Document Detail

Transmyocardial revascularization: defining its role.
MedLine Citation:
PMID:  15596031     Owner:  NLM     Status:  MEDLINE    
Low-powered lasers were first used in the 1980s to produce transventricular channels as an adjunct to coronary artery bypass surgery. High-powered lasers, which were introduced in the 1990s, are powerful enough to create transmyocardial channels with minimal damage to surrounding tissues. Clinical studies were first carried out in patients with inoperable coronary artery disease and angina pectoris refractory to medical therapy. Based on these studies, the Food and Drug Administration granted approval of transmyocardial revascularization (TMR) as a sole therapy. Recently, TMR has been combined with coronary artery bypass surgery and 2 types of laser systems are currently available which have not been compared. The results of clinical trials provide contrasting findings regarding benefit, and the procedure is associated with potential morbidity and mortality risk. Furthermore, the mechanism of action of TMR remains undefined. Additional studies need to be done with TMR to assess whether it is a useful treatment or an addition to the list of placebo therapies initially thought to have been of benefit in the therapy for angina pectoris.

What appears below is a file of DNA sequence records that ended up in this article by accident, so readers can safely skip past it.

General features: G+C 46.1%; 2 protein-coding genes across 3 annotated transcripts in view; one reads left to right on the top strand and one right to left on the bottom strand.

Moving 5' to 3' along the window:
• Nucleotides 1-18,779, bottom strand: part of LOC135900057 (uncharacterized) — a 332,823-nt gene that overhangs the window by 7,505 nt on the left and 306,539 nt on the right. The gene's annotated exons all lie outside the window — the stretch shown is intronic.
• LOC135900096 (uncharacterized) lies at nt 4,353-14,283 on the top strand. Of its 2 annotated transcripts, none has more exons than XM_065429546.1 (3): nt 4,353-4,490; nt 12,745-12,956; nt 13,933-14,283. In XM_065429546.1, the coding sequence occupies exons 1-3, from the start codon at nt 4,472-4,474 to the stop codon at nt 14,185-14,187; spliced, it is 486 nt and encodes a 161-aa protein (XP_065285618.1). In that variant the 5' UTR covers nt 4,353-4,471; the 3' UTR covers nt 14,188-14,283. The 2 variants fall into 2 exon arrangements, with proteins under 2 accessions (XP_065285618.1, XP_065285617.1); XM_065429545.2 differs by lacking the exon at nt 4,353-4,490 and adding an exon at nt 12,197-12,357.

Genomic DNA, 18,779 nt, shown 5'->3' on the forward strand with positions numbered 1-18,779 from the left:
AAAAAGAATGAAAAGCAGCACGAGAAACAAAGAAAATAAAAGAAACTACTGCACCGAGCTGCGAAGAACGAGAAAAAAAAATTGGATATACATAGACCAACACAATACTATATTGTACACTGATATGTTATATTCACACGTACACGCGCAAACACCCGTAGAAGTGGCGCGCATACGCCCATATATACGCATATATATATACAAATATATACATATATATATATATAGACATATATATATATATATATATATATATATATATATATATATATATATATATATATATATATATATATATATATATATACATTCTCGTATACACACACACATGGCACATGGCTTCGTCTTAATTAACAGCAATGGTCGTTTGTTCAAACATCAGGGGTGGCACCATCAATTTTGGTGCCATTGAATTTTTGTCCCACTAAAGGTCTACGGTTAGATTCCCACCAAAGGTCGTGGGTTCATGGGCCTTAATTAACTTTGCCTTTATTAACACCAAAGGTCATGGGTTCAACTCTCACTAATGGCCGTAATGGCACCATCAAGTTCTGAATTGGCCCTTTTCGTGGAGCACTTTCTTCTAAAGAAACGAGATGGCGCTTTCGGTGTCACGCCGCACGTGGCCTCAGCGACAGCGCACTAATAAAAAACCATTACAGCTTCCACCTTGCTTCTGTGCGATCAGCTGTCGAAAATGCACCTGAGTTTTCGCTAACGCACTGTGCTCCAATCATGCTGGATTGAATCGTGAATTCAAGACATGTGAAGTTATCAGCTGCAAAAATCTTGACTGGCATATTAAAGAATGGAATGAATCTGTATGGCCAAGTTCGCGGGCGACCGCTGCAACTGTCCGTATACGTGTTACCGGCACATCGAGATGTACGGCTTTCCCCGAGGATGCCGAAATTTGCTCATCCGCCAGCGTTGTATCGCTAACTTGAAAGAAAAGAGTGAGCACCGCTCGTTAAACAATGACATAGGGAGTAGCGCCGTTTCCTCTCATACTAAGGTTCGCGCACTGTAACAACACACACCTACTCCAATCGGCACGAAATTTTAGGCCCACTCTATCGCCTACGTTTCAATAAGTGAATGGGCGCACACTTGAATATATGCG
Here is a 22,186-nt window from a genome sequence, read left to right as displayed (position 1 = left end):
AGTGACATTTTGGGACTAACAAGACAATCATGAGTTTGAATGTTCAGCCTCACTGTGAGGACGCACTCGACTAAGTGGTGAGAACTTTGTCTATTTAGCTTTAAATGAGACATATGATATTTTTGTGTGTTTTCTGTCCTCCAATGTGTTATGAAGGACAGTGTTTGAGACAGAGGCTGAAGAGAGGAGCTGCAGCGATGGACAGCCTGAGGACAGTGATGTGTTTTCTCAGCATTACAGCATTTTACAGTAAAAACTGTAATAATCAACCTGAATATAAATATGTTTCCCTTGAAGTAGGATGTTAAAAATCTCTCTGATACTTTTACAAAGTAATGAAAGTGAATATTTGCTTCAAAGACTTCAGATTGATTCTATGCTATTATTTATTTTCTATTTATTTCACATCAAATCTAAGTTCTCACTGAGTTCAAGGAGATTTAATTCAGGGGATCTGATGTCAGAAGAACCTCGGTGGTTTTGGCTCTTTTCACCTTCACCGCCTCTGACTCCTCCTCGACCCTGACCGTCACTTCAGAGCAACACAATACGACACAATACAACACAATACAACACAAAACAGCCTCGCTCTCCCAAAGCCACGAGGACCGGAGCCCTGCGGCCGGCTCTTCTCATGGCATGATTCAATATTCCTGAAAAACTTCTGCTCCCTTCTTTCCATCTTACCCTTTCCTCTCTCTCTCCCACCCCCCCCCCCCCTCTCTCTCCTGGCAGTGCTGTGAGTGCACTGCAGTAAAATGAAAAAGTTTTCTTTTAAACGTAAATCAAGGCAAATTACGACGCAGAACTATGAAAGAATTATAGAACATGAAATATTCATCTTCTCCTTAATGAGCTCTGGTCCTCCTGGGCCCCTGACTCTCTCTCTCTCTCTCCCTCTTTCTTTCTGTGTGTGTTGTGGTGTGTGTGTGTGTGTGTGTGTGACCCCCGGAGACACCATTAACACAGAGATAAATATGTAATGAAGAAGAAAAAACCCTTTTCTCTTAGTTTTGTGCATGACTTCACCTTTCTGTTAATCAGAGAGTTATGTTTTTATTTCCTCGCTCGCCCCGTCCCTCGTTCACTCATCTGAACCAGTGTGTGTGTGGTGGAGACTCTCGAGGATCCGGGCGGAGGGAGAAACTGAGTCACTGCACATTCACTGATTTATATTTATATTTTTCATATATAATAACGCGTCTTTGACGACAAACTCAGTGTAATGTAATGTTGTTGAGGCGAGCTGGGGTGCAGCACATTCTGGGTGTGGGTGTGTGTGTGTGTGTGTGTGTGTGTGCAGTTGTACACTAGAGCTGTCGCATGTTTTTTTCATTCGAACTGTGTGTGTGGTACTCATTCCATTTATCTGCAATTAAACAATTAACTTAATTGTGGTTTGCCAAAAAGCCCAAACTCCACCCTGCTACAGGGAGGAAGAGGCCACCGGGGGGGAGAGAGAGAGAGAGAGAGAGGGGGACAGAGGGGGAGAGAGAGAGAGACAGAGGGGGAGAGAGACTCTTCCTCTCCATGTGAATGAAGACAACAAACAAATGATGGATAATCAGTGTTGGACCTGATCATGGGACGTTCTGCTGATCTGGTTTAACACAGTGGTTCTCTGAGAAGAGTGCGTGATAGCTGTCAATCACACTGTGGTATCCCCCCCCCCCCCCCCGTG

Ross F Goldberg; Arthur E Fass; William H Frishman
Publication Detail:
Type:  Journal Article; Review    
Journal Detail:
Title:  Cardiology in review     Volume:  13     ISSN:  1061-5377     ISO Abbreviation:  Cardiol Rev     Publication Date:    2005 Jan-Feb
Date Detail:
Created Date:  2004-12-14     Completed Date:  2005-05-10     Revised Date:  2007-11-15    
Medline Journal Info:
Nlm Unique ID:  9304686     Medline TA:  Cardiol Rev     Country:  United States    
Other Details:
Languages:  eng     Pagination:  52-5     Citation Subset:  IM    
Department of Surgery, St. Vincent's Medical Center, New York, NY, USA.
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MeSH Terms
Angina Pectoris / surgery*
Clinical Trials as Topic
Combined Modality Therapy
Coronary Artery Bypass
Coronary Artery Disease / surgery*
Laser Therapy*
Myocardial Revascularization / methods*

From MEDLINE®/PubMed®, a database of the U.S. National Library of Medicine

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